One of the more surprising discoveries of the last decade was that HIV meds could not only treat HIV infection, but also prevent it. Using these drugs soon after exposure to HIV has become an accepted practice, but using them before exposure remains controversial. Here's what we know about both of these approaches.
PEP, short for post-exposure prophylaxis, was first shown to be effective in preventing occupational exposure to HIV (needlesticks and blood splashes, etc.). This led researchers to study whether giving HIV meds shortly after sexual exposure might also work. But since the drugs used are all FDA-approved and available by prescription, it was not considered ethical to conduct controlled studies (in which half the participants get drug and half get a placebo, or dummy pill). So the only studies done have given meds to everyone in the study -- a useful source of data, but not a method that can conclusively prove whether this approach works. Still, results have been impressive: of 401 people treated in a PEP study in San Francisco in the late '90s, none seroconverted.
Timing is critical when it comes to PEP. HIV meds must be started as soon as possible (recommendations vary from 36 to 72 hours after exposure), and continued for 28 days. The effectiveness decreases the longer treatment is delayed, so starting quickly is important. In many states, every organization working with people with HIV is required to have a policy in place to deal with occupational exposures so that employees don't have to scramble to find out what to do after an exposure occurs. People should know where to go for care before an exposure happens. If you're exposed in the middle of the night, don't wait until morning to call your doctor -- go to the nearest ER as soon as possible and take that first dose!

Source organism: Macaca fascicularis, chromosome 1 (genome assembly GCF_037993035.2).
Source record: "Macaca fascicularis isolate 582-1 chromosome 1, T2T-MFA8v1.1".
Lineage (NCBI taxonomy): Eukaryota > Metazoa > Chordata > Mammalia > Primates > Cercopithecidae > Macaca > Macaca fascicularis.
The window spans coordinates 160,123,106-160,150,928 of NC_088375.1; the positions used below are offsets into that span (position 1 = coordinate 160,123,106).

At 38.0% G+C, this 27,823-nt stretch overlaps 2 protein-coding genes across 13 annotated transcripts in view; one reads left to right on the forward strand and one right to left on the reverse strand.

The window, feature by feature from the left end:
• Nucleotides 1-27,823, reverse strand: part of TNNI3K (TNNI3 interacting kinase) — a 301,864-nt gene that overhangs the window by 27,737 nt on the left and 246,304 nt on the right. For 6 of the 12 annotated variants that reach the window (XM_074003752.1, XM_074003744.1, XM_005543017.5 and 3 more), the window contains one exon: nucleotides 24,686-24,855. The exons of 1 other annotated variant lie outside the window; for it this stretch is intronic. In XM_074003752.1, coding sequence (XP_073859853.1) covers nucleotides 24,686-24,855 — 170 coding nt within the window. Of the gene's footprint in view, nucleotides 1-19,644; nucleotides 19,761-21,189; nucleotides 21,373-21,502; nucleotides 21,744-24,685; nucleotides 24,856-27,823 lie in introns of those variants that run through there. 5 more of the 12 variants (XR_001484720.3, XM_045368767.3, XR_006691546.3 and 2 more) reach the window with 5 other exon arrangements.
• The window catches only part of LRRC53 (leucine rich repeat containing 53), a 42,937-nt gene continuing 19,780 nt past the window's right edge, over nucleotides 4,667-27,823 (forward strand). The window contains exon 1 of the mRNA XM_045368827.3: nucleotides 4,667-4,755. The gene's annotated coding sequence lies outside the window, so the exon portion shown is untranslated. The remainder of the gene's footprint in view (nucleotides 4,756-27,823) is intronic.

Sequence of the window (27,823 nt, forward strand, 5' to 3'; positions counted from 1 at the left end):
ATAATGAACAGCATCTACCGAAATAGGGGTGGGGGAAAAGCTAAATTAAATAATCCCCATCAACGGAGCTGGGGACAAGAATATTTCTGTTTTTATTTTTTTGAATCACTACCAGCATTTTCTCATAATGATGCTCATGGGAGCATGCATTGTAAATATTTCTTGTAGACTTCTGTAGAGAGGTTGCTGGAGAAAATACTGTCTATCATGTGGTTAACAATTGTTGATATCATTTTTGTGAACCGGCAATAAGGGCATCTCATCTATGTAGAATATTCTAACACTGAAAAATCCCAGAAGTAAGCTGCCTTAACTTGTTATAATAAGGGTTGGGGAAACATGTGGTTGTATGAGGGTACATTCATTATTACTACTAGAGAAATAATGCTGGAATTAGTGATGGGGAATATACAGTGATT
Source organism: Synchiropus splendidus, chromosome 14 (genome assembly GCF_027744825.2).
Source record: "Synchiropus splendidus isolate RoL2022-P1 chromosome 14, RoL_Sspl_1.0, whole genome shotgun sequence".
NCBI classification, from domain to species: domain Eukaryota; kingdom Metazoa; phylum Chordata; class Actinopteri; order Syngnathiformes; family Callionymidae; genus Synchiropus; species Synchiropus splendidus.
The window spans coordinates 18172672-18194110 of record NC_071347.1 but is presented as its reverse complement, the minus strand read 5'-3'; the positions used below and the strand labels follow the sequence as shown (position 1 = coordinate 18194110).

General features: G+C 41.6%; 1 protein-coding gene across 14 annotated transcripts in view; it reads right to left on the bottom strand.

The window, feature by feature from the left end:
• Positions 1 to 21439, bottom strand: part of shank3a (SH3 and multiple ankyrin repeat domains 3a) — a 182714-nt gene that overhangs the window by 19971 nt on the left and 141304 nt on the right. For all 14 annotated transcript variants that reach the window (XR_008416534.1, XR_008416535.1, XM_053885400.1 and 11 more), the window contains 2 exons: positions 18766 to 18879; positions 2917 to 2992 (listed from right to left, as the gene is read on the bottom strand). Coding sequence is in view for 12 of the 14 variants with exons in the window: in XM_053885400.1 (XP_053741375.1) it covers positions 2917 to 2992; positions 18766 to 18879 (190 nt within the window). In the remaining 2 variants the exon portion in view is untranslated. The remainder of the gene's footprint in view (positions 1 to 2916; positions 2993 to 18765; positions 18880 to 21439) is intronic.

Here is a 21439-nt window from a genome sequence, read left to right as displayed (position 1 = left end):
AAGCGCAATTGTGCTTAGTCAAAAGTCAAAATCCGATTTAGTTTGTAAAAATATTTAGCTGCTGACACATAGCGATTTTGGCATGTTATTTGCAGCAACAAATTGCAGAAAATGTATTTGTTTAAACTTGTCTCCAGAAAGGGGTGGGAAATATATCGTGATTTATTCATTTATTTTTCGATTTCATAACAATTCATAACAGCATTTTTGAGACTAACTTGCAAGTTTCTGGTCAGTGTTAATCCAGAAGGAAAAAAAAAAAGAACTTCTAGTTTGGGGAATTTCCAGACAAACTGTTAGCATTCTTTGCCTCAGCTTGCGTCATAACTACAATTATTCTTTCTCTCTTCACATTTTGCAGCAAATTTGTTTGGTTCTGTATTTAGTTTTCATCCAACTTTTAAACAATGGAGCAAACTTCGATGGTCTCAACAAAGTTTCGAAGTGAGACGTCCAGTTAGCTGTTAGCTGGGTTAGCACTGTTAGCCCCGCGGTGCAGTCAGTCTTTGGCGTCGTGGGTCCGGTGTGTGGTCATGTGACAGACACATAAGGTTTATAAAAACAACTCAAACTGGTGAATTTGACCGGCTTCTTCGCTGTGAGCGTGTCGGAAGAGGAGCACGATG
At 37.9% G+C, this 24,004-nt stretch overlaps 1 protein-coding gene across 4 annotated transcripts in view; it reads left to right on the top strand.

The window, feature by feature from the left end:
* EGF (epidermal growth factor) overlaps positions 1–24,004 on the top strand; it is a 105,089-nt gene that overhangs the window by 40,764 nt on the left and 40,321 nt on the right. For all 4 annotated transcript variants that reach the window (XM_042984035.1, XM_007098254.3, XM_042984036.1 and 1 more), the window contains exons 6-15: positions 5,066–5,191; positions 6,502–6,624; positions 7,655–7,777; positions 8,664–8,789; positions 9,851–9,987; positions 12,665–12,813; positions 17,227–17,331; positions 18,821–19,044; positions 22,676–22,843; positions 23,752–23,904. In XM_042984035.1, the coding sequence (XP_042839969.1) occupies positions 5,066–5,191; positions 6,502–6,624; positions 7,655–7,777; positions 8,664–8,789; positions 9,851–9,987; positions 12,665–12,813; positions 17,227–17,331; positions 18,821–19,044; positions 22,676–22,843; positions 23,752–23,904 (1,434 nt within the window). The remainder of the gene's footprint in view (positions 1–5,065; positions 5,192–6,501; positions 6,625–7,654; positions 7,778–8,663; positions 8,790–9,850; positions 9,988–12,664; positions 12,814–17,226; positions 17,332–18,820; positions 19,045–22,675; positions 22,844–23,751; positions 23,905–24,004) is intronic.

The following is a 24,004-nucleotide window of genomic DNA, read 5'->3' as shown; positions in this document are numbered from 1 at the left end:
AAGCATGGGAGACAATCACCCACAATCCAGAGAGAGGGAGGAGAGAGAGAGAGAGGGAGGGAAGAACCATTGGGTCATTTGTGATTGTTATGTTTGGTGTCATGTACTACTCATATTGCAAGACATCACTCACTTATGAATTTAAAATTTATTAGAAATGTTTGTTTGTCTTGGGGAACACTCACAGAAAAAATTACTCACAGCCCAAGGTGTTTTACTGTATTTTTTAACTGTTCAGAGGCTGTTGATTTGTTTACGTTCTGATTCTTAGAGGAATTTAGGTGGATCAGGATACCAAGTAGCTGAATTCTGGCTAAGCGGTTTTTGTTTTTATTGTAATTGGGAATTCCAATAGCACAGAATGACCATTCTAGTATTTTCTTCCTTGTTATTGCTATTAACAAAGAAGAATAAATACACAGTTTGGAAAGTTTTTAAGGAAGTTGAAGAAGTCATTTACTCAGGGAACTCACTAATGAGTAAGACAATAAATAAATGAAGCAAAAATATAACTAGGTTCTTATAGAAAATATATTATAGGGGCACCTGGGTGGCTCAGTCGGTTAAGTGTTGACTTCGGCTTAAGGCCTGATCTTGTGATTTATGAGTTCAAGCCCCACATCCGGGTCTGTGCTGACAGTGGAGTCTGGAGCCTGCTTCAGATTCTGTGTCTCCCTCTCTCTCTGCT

Before starting PEP, a provider must determine that:
If it's possible to interview the source individual, a regimen will be chosen based on that person's treatment history and any known drug resistance. For women, interactions with birth control meds and the possibility of pregnancy will be taken into account. Generally, triple combination therapy (the same kind used to treat HIV infection) is used.
PEP is not a picnic. Side effects to HIV meds are often strongest in the first few weeks, and for PEP to be effective, it must be taken for at least 28 days. Choosing a regimen that will lead to the fewest missed doses and preparing for side effects (including what to do if they occur) is important. It's also necessary to check for any interactions with other drugs, including over-the-counter and street drugs.
The final step is to follow up with another HIV antibody test in four to six weeks. If that's negative, another test should be taken three months after the exposure to confirm that infection did not occur.
PEP is intended for rare, one-time exposures -- not for repeated use. For people who are exposed to HIV on a regular basis, a more controversial approach is being studied: the use of HIV meds to prevent infection before exposure. Called PrEP, for pre-exposure prophylaxis, it is based on the common practice of using antiretrovirals to prevent HIV transmission in pregnancy.
Current PrEP studies are using either Viread (tenofovir) or Truvada (tenofovir plus emtricitabine). These products were chosen because they are taken once daily, can be taken without food, and have strong safety records, limited side effects, and favorable resistance profiles. In addition, animal studies have shown that Viread and Truvada can reduce the risk of transmission of simian immunodeficiency virus (SIV) in monkeys. SIV is a virus commonly used in animal research in the hopes that it mirrors HIV infection in humans. But results have been mixed: some studies have found that PrEP in monkeys prevented transmission of SIV, while others found that PrEP only delayed transmission. And, of course, humans may not respond in the same way.